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Retail Touchpoints, May 5, 2014\
Retailers are working to better integrate their brick-and-mortar and online strategies in order to create a more unified brand experience. Email is a key tool to help merchants connect these two channels, better understand browsing and buying behaviors, and interact with customers on an ongoing basis.
Email is still considered a top marketing channel for retailers, with 58% of organizations planning to increase their budgets this year, according to ExactTarget. And industry experts assert that email is a vital asset in the marketing toolbox.
“Recently, retailers have started to look at email as a channel to really drive revenue,” said Ross Kramer, CEO of Listrak. “Within the last few years, they’ve done that for a couple of reasons. Google has been raising prices and some of its free services are now becoming paid, specifically Google Shopping through product listing ads. Where retailers used to get that traffic for free, now they have to pay for it. At the same time, cost-per-click is rising.”
So what tactics and best practices can retailers leverage to ensure their email messages are viewed?
The subject line is the first impression of an email message, so it has to be compelling enough to stand out from others in the inbox. Since messages will likely be viewed on a variety of screens, including smartphones and tablets, the subject line should deliver its most important words up front in a concise fashion.
But conveying a compelling message with a limited number of words is a continuing challenge for marketers. Recent research confirmed that shorter is not necessarily better. In an analysis of 260 million emails, marketing analytics firm Retention Sciencefound that six- to 10-word subject lines performed better (21% open rate) than those with five or fewer words (16% open rate). But once subject lines move beyond 10 words, they may be too lengthy, no matter what the message: Those with 11 to 15 words yielded a 14% open rate and 16- to 20-word subject lines slipped to a 9% open rate.
Marketers also should be careful when wording subject lines. For example, a subject line that read “Winter Shoes You Don’t Want To Miss” appeared to some readers as “Winter Shoes You Don’t Want” at first glance, noted Ron Cates, Director of New Market Development at Constant Contact.
“I see really big brands almost every week send me emails that are incredibly flawed,” Cates said in an interview with Retail TouchPoints.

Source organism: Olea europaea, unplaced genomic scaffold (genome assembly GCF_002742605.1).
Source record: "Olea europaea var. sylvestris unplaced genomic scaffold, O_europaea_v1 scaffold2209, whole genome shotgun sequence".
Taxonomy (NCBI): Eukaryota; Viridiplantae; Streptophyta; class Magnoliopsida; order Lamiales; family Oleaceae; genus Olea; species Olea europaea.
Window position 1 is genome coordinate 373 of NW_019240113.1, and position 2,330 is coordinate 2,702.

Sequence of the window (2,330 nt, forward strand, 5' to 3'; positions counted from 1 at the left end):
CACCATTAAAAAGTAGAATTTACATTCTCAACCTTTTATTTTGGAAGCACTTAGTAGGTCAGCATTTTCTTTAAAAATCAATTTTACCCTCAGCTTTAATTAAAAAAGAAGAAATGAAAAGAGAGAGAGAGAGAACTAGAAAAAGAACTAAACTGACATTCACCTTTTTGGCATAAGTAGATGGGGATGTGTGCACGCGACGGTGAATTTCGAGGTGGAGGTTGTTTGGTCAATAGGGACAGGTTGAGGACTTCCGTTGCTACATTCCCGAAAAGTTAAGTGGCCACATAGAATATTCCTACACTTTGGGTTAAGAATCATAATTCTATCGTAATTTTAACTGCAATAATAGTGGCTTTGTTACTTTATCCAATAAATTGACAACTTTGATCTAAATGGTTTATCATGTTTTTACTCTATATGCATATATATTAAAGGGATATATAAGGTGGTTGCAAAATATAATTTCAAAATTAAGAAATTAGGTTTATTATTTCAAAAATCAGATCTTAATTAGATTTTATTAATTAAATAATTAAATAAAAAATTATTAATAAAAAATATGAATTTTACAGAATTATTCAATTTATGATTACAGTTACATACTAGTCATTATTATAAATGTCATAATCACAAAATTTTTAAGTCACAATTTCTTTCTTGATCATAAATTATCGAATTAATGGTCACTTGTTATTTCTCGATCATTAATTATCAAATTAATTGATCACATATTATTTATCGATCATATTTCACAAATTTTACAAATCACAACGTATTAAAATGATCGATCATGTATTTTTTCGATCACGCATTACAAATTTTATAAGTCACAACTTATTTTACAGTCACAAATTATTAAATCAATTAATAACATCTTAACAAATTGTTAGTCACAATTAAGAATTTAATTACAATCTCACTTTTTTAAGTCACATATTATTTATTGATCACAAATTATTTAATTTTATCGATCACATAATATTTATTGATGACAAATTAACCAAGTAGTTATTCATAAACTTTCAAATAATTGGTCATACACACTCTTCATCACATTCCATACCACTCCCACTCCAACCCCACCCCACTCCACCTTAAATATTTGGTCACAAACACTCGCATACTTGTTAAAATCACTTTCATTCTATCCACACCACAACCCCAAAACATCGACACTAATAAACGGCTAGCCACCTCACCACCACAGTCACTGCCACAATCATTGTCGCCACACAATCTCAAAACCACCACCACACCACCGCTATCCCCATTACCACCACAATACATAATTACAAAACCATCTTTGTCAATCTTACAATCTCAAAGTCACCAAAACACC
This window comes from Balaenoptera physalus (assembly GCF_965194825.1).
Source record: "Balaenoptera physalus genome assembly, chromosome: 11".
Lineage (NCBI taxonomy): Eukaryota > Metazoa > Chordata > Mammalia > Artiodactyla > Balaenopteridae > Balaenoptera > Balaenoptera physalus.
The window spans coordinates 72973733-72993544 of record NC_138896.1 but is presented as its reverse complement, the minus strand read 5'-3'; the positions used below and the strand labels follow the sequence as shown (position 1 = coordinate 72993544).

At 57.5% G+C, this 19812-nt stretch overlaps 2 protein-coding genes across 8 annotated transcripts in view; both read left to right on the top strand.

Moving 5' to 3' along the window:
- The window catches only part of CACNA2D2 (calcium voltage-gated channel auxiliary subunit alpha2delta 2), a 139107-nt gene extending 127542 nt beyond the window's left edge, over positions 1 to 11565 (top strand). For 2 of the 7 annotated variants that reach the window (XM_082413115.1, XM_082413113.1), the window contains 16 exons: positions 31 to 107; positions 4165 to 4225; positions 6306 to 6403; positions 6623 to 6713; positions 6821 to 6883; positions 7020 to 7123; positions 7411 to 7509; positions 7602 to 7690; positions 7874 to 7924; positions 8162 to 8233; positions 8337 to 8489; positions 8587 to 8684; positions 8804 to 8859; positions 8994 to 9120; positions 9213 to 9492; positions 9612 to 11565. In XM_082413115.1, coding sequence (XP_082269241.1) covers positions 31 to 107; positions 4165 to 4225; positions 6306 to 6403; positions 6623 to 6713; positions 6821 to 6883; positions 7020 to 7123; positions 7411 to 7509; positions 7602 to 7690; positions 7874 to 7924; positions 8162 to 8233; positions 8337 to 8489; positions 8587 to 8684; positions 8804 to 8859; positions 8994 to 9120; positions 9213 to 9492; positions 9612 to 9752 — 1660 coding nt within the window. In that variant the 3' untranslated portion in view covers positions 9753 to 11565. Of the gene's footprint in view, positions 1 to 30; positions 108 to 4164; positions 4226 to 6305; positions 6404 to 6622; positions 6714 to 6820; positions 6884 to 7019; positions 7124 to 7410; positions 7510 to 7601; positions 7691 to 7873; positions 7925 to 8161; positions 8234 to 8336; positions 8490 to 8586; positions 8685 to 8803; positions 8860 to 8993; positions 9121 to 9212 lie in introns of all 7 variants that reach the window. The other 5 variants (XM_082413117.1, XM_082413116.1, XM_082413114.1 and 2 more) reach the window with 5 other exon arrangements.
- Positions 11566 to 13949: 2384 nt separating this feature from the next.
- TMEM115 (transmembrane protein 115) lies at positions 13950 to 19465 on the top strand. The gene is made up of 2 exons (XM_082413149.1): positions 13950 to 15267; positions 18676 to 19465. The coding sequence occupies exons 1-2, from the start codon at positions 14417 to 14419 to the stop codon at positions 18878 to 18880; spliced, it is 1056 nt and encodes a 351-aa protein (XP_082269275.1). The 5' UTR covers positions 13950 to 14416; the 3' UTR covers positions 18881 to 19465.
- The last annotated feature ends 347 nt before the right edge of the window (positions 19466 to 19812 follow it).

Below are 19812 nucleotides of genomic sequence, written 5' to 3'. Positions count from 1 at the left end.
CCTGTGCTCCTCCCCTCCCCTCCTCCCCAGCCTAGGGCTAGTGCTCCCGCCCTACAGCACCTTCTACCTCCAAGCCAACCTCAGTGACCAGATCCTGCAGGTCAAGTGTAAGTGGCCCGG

Beyond subject lines, the body of the email should include content that will be relevant to the reader; and the email should be sent at the proper time. Many forward-thinking retailers are using trigger-based messaging that determines when emails should be sent out specifically based on shoppers’ previous purchasing behavior. “Consumers today really want the retailer to ‘get them,’” said Nancy Shaver, Consulting Principal at Experian Marketing Services. “They want the sense that they’re recognized and valued. It isn’t very glamorous, but the best retailers pay real close attention to the underpinning that makes the experience authentic and relevant.”
While emails from retailers/wholesalers had the third lowest open rate (13.2%) and the fourth lowest total click rate (1.8%) of the 12 industries studied, they also had a 10.2% click-to-open rate, good for sixth highest, according to the Email Marketing Compass report from Yesmail Interactive. These statistics support the idea that reeling in a potential consumer may be difficult for retailers, but once that consumer opens an email, the content and available products engage them enough to click the available links. Thus, retailers have to be able to do a better job of keeping the consumer attentive after the initial open.
Product recommendations can offer valuable content and strong visuals to engage consumers when they open a retail email. Effective recommendations, however, need to be relevant to the consumer. Powerful algorithms can help retailers create and deliver the most powerful recommendations by tapping into data regarding the browsing and buying behaviors of each individual customer.
“A lot of retailers are merchandising their products in an email, but it’s up to the merchant to pick those products,” Kramer said. “[They should be] taking a page from the behemoth of the industry which is Amazon, looking at what products consumers have looked at recently, what categories or brands they’ve looked at, searched, added to the cart or purchased and marry up that behavior with recommended products.”
The email marketing journey should not end once a consumer clicks on an email and ventures onto the e-Commerce site. Once shoppers select a few products, they can abandon the process without ever completing a final transaction. Given that abandonment can be so unpredictable, it would make sense for retailers to engage consumers when they leave the web site with items still in their digital shopping carts.